Today is Loy Krathong and it’s one of Thailand’s most important holidays. It takes place at the end of the rainy season during the full moon in November. Loy in Thai means ‘float’ and Krathong means ‘a floating sculpture’. A traditional Krathong in Thailand is made with a piece of banana tree trunk that is decorated with folded banana leaves, flowers, candles, and incense sticks. During the evening of Loy Krathong, people will gather near a river, lake, or ocean to float their Krathongs and pay their respects to the goddess of water.
Jiraprapa, our dear friend in Thailand, taught us how to make a traditional krathong when we first came to Hua Hin in 2013. She picked up all the supplies and we went to her restaurant for our krathong making lesson. It was great fun and we spent a few hours crafting our krathongs (under her expert guidance) so that we could participate in this important festival.
Early evening we watched the parade and admired the beautiful and elaborate krathongs on display.
Later on in the evening we went to Kao Tao reservoir where the main Loy Krathong event was being held in Hua Hin. Together and along with many others, we released our Krathongs and made our special wishes. Our Krathongs stayed together and we were told that means we are a real couple. It was very moving and special for us to be able to participate in the festival and to float krathongs that we had made ourselves.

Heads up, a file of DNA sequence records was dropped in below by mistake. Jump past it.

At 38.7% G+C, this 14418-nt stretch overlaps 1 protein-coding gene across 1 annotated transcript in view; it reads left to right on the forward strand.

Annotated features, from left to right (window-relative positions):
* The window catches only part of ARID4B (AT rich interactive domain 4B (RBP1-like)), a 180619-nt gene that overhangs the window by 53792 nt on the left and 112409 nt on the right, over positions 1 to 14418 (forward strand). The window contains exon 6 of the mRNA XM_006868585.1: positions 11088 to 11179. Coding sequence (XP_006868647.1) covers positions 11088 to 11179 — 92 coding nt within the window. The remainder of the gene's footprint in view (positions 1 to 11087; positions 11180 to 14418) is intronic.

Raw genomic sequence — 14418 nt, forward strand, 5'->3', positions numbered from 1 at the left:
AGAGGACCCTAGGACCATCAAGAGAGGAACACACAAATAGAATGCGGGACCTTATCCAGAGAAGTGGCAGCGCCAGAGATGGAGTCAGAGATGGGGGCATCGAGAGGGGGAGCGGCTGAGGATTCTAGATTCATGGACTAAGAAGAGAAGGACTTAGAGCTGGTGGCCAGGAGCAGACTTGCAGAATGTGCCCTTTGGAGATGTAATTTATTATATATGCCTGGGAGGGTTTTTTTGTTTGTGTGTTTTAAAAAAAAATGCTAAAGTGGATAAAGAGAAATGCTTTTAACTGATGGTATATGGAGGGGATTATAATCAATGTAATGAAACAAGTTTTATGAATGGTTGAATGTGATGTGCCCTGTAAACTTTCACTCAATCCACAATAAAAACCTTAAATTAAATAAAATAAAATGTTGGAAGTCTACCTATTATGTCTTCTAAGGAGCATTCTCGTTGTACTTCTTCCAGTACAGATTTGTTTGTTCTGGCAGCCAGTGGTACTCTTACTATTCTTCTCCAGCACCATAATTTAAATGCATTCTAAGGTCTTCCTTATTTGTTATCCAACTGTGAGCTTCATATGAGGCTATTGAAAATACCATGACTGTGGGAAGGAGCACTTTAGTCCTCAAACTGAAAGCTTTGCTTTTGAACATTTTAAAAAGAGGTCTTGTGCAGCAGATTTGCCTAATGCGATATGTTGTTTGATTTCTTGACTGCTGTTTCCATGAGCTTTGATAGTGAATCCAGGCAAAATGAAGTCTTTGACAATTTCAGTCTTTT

Tonight we had a different experience of Loy Krathong, we ventured out to see what was going on for the festival. We picked up a krathong from our neighbours, the young girls made some nice ones and they were selling them – unfortunately we didn’t have our friend Jiraprapa here to craft krathongs with us. We strolled to the center of Hua Hin thinking we would catch the parade but much to our surprise there was no parade. With no parade to watch we took in a little celebratory happy hour and enjoyed a pizza for supper.
At around 8pm we thought it’s time to float our Krathong from the beach and then enjoy a nice moonlit beach walk home. The moonlit beach walk home was lovely but let’s just say that floating Krathongs from the beach is not very good.
First of all the tide was out which is really not helpful, secondly our candle wouldn’t stay lit, and thirdly most Krathongs had washed back up on the beach leaving a pretty big mess.
We walked a ways and then felt extremely guilty about our Krathong in the ocean, even though it was made with everything natural, banana leaves and flowers, the only possible bad thing would be the candle. Anyways we turned around, went back to where our Krathong was floating, fished it out of the ocean and carried it home to dispose of.
Same festival with two completely different experiences!
We heard this song playing everywhere on Loy Krathong day, in Thai of course, but this is the English translation.